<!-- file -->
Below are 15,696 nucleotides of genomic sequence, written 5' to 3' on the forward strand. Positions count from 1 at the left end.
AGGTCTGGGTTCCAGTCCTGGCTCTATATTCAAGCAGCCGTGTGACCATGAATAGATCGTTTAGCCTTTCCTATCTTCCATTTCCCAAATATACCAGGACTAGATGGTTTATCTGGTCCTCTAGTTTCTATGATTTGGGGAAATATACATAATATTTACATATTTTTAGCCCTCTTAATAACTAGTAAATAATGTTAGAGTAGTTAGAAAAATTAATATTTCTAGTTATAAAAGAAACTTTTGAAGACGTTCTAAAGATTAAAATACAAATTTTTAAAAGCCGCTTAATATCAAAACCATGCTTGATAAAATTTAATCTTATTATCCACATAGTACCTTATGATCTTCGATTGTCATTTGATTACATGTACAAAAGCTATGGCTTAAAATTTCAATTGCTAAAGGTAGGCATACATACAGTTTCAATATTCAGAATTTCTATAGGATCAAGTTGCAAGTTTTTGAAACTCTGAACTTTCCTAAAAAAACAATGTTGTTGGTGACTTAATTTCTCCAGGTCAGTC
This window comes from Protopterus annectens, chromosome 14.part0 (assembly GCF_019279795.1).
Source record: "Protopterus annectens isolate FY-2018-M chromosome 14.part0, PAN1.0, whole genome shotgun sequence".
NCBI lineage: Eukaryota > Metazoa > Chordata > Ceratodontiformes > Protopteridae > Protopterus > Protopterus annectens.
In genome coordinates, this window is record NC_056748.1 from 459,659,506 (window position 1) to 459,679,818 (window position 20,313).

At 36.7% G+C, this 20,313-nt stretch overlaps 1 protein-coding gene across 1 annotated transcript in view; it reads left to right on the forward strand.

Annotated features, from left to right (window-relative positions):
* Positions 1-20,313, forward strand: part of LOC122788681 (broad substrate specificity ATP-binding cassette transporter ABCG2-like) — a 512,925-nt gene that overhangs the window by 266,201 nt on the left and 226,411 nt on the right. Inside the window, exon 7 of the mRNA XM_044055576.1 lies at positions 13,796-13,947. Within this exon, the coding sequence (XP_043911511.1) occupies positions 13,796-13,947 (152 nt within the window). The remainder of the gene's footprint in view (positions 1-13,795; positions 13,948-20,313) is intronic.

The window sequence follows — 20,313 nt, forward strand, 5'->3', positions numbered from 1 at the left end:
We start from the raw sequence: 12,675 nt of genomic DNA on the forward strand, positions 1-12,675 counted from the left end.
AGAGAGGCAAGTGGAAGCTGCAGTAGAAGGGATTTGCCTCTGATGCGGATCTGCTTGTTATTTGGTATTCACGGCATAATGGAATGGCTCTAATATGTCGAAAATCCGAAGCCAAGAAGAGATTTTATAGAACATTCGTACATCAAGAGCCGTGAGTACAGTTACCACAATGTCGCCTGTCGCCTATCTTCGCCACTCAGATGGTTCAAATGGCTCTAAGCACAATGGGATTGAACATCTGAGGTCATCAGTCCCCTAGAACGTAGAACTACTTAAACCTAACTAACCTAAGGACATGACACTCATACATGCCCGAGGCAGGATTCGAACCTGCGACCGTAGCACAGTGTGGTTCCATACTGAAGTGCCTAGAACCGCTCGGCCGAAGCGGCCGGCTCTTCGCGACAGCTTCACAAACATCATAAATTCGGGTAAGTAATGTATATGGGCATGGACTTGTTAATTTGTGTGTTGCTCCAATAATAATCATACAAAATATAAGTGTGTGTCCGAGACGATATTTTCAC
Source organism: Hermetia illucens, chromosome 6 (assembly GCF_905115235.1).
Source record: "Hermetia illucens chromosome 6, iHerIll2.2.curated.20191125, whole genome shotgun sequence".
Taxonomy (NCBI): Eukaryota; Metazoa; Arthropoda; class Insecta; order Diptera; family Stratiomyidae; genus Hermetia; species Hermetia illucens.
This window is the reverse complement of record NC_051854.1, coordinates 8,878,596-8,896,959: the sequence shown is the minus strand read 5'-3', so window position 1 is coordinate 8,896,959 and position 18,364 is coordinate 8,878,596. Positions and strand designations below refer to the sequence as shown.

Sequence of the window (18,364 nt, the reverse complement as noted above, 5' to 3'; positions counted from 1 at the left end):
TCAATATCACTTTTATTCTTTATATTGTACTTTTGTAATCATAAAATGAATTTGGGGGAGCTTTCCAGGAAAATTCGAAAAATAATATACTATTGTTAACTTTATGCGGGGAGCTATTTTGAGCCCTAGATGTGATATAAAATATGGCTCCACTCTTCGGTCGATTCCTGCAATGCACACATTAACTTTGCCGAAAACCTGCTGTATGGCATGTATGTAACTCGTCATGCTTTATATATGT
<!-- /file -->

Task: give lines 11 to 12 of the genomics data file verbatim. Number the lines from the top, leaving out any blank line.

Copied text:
We start from the raw sequence: 12,675 nt of genomic DNA on the forward strand, positions 1-12,675 counted from the left end.
AGAGAGGCAAGTGGAAGCTGCAGTAGAAGGGATTTGCCTCTGATGCGGATCTGCTTGTTATTTGGTATTCACGGCATAATGGAATGGCTCTAATATGTCGAAAATCCGAAGCCAAGAAGAGATTTTATAGAACATTCGTACATCAAGAGCCGTGAGTACAGTTACCACAATGTCGCCTGTCGCCTATCTTCGCCACTCAGATGGTTCAAATGGCTCTAAGCACAATGGGATTGAACATCTGAGGTCATCAGTCCCCTAGAACGTAGAACTACTTAAACCTAACTAACCTAAGGACATGACACTCATACATGCCCGAGGCAGGATTCGAACCTGCGACCGTAGCACAGTGTGGTTCCATACTGAAGTGCCTAGAACCGCTCGGCCGAAGCGGCCGGCTCTTCGCGACAGCTTCACAAACATCATAAATTCGGGTAAGTAATGTATATGGGCATGGACTTGTTAATTTGTGTGTTGCTCCAATAATAATCATACAAAATATAAGTGTGTGTCCGAGACGATATTTTCAC